The volume of the combustion chamber thus consists of that of the bowl and of a very small portion of cylinder, corresponding to the space between the head of the piston and the plane of the valves. From fig. 2 it can be seen that the spark plug (identified with 2) is not perfectly centred and is housed in what in the conventional diesel engine is the injector seat; the head of the engine, on the other hand, is flat. Again from figure 2 it is possible to identify the position of the intake valve 3 and the exhaust valve 4. With regard to the feed-ignition system shown in fig. 8, another substantial modification is that concerning the carburettor to obtain the gaseous fuel mixture. In the case of such engines, adapted to be fed with gas, said component usually consists of a Venturi tube, indicated in the diagram with 5, arranged between the outlet for the gas available to be fed to the engine and the inlet of the engine itself. The motion inside this component is ensured by the depression generated downstream of the engine or by the turbocompressor. In the throat section some radial holes are formed from which outside air is taken in and the dilution ratio is varied by acting upon the flow rate of air taken in through a valve 5'. Such a carburettor takes care of adjusting the flow rate of gas entered into the air flow so as to control the dilution ratio and it is positioned upstream of the turbocompressor group to be able to exploit the Venturi effect with the gas at relatively low pressure. The aforementioned choke valve, which adjusts the feed of the engine, is arranged downstream of the entire feed system and is controlled by an electronic system. The feed- ignition system as a whole is in any case coupled with an electronic adjustment system with actuation through servomotors, considering the particular function required of the engine, i.e. to operate at a constant number of revolutions responding rapidly to the variations in load. A further characteristic of the engine is that of consisting of a monoblock drive shaft with phase displacement between the cylinders of 120°, where the particular order of ignition of the cylinders and the duration of the intake step, equal to about 230° of crankshaft rotation, are such as to bring about an overlapping between the intake steps of the cylinders, as can be seen from fig. 9. The ducts (6) that connect the combustion chamber to the intake manifold and to the exhaust manifold, are practically identical for the two valves, having a spiral-shaped progression as shown by fig. 3, starting from a rectangular section at the sides of the head to then wrap around the valve seat. A configuration of this type promotes the formation of whirling motion inside the combustion chamber, particularly swirling. On the other hand this solution involves greater load losses than a duct with a less articulated shape, however such a drawback is less noticeable in the case of forced intake engines, since the filling driving force is substantial.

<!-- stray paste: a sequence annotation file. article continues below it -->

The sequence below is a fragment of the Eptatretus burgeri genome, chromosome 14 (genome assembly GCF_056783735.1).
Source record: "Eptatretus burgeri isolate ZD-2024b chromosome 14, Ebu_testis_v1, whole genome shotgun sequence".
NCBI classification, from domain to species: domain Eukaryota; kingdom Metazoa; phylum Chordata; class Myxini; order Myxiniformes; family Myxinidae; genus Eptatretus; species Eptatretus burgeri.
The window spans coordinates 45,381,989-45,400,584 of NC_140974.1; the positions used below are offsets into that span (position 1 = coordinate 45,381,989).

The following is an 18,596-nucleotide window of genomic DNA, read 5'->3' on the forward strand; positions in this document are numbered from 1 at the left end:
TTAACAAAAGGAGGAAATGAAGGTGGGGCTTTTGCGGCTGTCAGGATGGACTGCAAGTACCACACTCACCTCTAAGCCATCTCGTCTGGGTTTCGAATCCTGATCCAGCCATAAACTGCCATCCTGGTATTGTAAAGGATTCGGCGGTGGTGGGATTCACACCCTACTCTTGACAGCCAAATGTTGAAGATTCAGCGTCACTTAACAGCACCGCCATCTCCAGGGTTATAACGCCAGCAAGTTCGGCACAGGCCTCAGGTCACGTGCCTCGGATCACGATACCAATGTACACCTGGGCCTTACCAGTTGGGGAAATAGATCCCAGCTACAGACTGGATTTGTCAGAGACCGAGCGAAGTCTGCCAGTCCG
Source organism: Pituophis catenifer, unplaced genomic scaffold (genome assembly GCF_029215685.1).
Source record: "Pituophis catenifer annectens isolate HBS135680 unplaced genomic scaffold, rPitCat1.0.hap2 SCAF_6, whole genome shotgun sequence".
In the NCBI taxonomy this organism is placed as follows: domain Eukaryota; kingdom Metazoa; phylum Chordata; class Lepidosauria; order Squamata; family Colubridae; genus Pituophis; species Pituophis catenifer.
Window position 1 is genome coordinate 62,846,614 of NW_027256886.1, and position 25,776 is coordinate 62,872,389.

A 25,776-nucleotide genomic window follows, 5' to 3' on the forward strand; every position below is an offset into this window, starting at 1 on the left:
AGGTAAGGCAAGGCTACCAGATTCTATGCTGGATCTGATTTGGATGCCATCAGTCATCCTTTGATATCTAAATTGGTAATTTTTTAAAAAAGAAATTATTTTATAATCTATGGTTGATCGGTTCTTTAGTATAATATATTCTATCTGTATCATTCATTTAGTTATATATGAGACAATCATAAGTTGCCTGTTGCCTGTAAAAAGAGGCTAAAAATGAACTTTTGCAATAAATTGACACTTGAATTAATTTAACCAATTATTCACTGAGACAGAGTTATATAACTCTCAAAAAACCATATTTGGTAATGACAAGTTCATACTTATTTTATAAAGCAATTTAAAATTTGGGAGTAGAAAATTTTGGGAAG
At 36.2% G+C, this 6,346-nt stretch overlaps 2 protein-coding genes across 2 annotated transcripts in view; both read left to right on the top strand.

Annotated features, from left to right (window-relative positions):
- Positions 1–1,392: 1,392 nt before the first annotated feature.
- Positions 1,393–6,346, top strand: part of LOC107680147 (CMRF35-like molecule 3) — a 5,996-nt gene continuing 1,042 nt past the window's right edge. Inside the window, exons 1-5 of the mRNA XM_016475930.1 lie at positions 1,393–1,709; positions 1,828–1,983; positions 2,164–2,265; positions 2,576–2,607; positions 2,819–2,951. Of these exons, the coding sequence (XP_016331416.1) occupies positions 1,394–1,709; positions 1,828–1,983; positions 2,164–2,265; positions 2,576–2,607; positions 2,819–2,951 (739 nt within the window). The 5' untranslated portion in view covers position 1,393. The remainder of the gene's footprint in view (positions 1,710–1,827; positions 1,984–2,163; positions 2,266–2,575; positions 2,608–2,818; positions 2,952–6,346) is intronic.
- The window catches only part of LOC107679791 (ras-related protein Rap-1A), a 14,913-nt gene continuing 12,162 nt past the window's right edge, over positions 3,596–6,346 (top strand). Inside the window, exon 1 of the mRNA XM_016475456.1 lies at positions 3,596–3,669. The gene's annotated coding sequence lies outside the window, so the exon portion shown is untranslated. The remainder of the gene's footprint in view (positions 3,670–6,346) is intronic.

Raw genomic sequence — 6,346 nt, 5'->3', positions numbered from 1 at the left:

Fig. 4 shows the CAD model of the intake duct 7 referring to the Diesel engine to be adapted: geometrically it is made up of a large cylinder with the ends closed, having the function of a lung, on which the opening for the inlet and outlet of air are formed. Again from fig.4 it can be seen that the channels that carry the air to the cylinders have a rectangular section that joins up with the central cylinder tangentially, assuming a volute-shaped progression, whereas the inlet duct has a square section, is connected to the lung radially and directly faces onto the duct relative to the cylinder 5. The most significant geometric parameters of such a duct are summarised in the following table: